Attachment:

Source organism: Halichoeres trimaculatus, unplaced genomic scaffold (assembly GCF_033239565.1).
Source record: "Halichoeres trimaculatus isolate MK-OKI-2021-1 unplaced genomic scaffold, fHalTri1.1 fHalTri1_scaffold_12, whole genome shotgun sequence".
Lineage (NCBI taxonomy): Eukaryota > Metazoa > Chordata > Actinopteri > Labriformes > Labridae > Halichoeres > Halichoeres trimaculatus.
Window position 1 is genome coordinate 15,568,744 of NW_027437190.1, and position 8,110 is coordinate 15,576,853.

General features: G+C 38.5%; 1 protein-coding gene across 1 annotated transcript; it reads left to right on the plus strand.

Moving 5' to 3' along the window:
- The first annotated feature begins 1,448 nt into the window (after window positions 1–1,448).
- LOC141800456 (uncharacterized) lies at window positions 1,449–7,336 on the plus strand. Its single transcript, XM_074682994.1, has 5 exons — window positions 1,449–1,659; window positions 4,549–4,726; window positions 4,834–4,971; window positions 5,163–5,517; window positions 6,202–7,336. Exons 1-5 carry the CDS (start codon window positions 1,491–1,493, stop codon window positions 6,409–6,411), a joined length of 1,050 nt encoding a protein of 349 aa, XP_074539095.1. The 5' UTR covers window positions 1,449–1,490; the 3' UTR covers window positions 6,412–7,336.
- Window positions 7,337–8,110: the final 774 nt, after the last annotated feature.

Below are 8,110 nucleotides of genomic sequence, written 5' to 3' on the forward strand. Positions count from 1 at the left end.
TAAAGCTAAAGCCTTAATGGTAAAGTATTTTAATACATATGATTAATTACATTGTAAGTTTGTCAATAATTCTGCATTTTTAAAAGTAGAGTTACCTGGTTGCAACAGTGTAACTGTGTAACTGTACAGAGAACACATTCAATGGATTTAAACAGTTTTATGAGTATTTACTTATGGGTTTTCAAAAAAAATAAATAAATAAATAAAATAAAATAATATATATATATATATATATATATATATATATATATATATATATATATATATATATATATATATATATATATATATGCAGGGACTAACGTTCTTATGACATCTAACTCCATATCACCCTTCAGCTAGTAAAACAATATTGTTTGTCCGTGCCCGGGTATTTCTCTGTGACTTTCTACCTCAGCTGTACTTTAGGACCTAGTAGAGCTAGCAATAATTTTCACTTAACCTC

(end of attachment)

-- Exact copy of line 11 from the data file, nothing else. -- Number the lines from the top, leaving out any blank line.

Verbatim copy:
TAAAGCTAAAGCCTTAATGGTAAAGTATTTTAATACATATGATTAATTACATTGTAAGTTTGTCAATAATTCTGCATTTTTAAAAGTAGAGTTACCTGGTTGCAACAGTGTAACTGTGTAACTGTACAGAGAACACATTCAATGGATTTAAACAGTTTTATGAGTATTTACTTATGGGTTTTCAAAAAAAATAAATAAATAAATAAAATAAAATAATATATATATATATATATATATATATATATATATATATATATATATATATATATATATATATATATATATATATATGCAGGGACTAACGTTCTTATGACATCTAACTCCATATCACCCTTCAGCTAGTAAAACAATATTGTTTGTCCGTGCCCGGGTATTTCTCTGTGACTTTCTACCTCAGCTGTACTTTAGGACCTAGTAGAGCTAGCAATAATTTTCACTTAACCTC